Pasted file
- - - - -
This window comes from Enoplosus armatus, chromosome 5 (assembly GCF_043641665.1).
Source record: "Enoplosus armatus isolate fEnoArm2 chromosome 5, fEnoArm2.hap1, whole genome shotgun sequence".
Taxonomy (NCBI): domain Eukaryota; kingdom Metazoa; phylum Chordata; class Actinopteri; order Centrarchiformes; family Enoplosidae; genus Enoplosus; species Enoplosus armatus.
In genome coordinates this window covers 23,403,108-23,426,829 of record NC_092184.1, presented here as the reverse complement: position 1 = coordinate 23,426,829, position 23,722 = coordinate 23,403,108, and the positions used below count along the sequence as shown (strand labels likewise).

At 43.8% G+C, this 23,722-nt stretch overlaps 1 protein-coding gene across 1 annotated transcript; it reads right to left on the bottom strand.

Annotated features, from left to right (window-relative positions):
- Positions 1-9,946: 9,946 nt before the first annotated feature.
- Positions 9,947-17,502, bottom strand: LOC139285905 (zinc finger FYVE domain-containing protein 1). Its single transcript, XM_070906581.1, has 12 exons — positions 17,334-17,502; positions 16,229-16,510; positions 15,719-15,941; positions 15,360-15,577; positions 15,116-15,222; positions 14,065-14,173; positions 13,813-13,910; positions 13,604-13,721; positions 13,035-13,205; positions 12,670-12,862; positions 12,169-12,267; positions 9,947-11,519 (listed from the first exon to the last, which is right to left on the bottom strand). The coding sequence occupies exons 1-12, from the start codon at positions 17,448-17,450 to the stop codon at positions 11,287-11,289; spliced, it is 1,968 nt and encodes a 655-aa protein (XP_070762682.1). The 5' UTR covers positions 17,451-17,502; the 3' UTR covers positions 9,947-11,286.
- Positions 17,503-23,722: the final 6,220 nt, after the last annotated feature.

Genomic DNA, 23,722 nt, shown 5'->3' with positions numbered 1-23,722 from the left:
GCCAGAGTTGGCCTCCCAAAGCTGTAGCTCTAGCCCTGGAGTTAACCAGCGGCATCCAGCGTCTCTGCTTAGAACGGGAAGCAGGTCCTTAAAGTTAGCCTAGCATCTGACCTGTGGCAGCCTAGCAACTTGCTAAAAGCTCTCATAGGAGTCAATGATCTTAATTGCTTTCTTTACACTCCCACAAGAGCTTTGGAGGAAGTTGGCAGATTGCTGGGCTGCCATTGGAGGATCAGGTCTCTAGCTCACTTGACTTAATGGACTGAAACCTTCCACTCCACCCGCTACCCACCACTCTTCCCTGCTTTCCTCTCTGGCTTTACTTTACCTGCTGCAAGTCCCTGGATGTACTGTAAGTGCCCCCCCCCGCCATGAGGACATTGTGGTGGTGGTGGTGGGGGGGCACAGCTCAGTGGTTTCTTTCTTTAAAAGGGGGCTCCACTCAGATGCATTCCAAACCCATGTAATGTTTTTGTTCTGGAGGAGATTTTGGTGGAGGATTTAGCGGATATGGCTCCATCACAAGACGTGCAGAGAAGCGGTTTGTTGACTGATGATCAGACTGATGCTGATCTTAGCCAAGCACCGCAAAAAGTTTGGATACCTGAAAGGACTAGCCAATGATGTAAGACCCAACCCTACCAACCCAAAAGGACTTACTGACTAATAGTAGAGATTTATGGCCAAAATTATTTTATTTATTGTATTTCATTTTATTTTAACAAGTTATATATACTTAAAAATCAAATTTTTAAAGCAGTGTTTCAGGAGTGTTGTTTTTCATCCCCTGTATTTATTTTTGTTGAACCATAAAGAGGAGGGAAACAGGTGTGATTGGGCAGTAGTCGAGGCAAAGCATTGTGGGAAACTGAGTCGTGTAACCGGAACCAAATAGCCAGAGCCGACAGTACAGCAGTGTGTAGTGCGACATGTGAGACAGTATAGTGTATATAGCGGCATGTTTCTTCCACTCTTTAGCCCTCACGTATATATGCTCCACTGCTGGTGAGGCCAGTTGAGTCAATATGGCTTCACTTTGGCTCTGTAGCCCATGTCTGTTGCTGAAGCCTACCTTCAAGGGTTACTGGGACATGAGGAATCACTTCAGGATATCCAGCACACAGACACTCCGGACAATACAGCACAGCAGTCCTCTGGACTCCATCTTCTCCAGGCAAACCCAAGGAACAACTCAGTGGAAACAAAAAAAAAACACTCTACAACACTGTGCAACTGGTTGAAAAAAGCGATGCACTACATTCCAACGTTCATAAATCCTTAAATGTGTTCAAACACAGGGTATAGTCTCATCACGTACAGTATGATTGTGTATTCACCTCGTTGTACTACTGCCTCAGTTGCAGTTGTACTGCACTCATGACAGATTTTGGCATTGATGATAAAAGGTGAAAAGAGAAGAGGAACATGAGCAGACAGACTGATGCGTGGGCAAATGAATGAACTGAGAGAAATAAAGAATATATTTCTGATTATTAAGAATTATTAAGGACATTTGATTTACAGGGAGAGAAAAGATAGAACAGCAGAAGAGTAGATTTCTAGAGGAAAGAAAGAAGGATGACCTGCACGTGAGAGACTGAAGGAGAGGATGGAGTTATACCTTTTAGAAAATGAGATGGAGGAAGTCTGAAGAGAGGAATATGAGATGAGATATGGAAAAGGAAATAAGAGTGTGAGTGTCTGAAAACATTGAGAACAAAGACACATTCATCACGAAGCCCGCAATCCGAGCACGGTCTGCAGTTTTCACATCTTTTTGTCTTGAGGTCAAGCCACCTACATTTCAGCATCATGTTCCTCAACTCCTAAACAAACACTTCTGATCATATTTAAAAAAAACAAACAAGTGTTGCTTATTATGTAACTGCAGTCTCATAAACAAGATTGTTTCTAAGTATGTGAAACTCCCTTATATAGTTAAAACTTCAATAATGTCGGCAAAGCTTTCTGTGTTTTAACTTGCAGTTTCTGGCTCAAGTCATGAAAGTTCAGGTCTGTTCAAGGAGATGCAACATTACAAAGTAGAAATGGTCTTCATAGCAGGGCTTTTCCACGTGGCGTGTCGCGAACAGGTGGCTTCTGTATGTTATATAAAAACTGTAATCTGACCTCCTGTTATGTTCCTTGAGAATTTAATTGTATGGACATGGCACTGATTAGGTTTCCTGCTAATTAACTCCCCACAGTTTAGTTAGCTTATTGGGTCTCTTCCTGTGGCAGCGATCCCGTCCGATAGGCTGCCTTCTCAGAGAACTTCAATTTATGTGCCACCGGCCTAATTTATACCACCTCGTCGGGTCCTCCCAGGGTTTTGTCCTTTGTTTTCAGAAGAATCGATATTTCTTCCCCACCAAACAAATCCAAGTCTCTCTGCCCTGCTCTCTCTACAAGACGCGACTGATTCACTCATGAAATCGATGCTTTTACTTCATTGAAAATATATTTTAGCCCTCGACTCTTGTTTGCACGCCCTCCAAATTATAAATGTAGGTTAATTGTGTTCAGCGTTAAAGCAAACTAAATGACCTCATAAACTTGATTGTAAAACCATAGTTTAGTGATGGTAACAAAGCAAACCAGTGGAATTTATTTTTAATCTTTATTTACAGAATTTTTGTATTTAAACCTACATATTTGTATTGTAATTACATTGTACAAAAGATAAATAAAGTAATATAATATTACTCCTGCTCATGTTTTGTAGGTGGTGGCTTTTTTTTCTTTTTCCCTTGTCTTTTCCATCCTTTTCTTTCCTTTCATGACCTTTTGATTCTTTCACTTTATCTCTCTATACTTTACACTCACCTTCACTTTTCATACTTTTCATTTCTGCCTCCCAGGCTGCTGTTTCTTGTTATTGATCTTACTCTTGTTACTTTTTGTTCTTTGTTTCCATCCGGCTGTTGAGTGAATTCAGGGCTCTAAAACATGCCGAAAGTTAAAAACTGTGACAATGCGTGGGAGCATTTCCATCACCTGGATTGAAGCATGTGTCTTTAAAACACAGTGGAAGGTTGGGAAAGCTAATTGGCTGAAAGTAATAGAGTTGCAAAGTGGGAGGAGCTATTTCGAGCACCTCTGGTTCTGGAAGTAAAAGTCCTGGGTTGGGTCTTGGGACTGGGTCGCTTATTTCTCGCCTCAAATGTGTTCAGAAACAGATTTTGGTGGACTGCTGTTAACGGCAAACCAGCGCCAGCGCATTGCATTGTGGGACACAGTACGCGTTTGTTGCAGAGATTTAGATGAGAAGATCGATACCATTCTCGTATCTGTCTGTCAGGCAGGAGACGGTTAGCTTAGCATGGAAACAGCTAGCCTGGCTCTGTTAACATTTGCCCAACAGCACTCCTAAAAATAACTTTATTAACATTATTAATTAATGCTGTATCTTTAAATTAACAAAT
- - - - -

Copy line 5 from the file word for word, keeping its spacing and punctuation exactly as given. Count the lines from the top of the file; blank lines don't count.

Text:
At 43.8% G+C, this 23,722-nt stretch overlaps 1 protein-coding gene across 1 annotated transcript; it reads right to left on the bottom strand.